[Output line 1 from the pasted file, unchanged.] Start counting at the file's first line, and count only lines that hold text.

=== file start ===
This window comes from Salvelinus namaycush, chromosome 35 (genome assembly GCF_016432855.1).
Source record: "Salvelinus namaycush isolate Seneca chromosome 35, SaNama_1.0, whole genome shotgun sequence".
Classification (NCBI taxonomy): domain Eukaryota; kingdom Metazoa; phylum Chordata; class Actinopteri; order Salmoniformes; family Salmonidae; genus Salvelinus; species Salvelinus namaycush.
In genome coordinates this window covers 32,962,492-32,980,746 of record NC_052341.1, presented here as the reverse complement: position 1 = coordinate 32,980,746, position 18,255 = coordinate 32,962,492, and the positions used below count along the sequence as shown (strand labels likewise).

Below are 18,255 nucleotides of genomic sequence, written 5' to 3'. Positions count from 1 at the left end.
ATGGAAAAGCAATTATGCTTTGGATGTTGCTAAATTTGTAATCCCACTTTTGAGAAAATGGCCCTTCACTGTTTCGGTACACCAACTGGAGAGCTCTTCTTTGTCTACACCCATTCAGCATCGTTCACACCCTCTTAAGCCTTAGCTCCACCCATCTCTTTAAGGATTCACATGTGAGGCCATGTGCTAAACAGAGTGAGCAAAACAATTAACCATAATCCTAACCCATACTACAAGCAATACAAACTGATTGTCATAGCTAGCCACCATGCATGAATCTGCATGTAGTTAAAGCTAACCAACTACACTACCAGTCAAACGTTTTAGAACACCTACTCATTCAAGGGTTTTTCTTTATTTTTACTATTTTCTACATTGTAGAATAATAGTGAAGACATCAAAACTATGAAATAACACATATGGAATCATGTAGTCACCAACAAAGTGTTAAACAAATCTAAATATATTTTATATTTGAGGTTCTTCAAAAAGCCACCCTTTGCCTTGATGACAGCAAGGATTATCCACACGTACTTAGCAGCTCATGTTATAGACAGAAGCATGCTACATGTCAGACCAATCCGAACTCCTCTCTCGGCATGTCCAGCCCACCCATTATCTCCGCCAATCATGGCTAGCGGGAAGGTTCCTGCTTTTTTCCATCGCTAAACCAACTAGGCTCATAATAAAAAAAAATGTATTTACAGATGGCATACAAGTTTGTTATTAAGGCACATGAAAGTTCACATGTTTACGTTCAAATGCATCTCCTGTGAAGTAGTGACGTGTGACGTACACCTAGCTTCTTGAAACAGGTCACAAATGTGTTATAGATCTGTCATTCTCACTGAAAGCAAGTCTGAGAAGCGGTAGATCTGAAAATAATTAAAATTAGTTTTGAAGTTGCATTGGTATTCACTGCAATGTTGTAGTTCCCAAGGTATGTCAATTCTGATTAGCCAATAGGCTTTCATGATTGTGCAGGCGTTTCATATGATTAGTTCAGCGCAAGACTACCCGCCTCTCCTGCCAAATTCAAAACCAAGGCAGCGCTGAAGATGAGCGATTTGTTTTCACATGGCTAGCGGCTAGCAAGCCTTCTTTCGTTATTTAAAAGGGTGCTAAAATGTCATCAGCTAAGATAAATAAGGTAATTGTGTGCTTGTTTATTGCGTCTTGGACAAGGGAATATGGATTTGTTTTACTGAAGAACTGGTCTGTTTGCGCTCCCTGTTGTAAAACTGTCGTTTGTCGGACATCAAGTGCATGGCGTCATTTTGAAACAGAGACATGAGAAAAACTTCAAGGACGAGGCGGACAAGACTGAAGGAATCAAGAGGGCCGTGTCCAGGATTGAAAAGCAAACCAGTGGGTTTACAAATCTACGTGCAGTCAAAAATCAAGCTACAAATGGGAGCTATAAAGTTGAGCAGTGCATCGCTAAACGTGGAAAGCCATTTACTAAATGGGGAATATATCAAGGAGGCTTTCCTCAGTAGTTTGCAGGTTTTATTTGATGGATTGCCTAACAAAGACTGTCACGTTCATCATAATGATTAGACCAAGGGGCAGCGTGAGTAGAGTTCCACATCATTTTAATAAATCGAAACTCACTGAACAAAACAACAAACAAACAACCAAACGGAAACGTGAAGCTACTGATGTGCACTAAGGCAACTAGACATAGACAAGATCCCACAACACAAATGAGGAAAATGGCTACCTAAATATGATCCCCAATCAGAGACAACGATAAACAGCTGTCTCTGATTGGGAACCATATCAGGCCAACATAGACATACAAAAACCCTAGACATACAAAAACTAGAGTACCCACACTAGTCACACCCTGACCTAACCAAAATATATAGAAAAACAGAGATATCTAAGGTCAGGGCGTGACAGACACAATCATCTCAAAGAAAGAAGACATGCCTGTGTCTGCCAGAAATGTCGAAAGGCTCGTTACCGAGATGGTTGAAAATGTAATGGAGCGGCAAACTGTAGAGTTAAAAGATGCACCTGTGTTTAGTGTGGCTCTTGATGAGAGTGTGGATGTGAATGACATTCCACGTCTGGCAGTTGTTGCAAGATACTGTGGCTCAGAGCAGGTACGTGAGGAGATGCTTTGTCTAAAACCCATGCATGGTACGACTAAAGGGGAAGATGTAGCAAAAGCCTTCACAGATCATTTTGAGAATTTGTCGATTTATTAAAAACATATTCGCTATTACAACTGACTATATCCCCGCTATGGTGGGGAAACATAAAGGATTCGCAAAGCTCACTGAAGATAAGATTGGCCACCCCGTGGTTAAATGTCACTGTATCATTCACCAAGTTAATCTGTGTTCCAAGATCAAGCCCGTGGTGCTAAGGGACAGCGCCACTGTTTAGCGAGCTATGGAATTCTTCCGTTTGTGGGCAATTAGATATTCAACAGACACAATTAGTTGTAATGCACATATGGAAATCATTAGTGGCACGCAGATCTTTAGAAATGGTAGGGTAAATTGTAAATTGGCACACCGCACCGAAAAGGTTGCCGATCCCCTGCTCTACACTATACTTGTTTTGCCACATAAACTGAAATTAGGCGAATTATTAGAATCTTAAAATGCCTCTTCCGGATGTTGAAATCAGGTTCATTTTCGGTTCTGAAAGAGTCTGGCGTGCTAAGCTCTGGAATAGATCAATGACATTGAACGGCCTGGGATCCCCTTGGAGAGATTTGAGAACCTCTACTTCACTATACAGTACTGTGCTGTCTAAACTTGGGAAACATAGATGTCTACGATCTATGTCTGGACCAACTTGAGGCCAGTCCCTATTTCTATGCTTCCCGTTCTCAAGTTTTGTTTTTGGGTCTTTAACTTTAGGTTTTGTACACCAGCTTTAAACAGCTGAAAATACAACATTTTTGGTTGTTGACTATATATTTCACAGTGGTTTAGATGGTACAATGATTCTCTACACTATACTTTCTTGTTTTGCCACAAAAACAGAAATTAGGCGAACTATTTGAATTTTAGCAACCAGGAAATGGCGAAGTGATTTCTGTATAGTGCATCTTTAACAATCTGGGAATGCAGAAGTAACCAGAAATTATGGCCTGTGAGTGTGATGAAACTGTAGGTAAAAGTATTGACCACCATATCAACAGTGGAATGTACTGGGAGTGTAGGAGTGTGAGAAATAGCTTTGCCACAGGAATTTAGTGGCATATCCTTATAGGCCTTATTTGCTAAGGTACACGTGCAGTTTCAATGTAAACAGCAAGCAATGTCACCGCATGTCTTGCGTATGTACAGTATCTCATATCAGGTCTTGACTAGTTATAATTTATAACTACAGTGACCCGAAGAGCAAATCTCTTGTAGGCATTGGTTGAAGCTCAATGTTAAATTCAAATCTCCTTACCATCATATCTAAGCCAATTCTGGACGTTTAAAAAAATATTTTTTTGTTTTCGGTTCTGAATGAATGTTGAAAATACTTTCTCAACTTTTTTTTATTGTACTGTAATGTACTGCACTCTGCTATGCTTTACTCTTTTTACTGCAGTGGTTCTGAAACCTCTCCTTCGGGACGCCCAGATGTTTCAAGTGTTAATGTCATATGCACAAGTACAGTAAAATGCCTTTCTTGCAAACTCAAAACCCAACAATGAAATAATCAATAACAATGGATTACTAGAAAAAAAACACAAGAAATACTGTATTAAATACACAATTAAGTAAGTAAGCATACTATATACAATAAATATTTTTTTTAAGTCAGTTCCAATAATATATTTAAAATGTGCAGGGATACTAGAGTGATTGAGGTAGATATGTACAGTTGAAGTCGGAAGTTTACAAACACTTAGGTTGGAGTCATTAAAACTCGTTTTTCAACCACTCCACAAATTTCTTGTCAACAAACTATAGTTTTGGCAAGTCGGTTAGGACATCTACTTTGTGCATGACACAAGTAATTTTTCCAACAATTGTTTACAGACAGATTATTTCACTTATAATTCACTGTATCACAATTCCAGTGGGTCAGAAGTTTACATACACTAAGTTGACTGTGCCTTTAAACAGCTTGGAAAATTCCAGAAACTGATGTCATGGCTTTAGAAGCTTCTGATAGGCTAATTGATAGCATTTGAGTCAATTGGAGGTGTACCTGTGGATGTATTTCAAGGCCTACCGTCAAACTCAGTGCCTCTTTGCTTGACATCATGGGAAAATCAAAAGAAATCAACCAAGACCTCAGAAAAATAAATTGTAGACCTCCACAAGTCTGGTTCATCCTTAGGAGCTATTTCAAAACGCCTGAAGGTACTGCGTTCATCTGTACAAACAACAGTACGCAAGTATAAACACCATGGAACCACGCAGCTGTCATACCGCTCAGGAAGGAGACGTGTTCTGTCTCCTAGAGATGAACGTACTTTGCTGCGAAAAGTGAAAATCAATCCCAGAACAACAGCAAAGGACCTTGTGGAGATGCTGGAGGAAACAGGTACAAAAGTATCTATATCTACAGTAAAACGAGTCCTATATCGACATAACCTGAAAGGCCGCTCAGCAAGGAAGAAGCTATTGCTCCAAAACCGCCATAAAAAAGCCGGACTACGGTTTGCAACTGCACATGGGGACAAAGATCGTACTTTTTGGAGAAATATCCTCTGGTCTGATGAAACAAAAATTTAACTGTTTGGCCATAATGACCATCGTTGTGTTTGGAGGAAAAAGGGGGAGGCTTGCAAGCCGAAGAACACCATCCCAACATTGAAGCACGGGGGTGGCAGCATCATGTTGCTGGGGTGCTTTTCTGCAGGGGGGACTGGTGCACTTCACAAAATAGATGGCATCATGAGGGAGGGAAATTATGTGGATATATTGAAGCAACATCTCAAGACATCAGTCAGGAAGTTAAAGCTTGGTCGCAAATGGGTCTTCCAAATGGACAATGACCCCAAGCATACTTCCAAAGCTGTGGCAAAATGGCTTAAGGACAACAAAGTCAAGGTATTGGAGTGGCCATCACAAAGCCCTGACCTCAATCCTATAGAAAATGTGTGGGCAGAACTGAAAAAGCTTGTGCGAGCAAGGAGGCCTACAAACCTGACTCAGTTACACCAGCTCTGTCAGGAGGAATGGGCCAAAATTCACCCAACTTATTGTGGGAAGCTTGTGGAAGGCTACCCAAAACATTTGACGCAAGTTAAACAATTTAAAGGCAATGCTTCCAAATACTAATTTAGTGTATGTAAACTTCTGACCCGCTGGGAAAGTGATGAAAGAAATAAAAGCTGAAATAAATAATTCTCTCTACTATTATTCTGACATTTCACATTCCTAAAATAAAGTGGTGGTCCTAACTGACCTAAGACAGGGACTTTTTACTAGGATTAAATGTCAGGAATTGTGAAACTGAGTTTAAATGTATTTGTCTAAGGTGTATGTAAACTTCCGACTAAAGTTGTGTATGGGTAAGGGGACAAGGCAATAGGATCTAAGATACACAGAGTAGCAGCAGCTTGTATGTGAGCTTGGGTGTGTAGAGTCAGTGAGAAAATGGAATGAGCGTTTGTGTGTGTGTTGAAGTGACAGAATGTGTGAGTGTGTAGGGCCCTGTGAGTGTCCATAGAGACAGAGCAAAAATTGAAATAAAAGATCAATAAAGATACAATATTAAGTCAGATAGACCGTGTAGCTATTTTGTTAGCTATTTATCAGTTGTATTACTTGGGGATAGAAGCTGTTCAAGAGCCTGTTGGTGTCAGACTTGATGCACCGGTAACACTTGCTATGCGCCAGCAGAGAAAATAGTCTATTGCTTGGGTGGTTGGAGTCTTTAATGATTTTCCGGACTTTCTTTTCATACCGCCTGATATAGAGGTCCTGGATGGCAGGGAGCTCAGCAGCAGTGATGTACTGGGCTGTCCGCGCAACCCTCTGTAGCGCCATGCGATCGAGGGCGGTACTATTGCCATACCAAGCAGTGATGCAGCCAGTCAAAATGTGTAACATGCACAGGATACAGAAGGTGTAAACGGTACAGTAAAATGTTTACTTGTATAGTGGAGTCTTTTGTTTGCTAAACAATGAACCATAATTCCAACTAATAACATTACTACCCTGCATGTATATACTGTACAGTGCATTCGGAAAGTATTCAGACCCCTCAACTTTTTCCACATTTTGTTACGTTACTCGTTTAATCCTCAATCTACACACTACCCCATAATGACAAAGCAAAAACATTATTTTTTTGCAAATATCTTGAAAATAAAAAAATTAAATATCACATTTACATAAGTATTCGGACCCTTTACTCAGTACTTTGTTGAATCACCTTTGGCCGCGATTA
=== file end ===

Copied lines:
This window comes from Salvelinus namaycush, chromosome 35 (genome assembly GCF_016432855.1).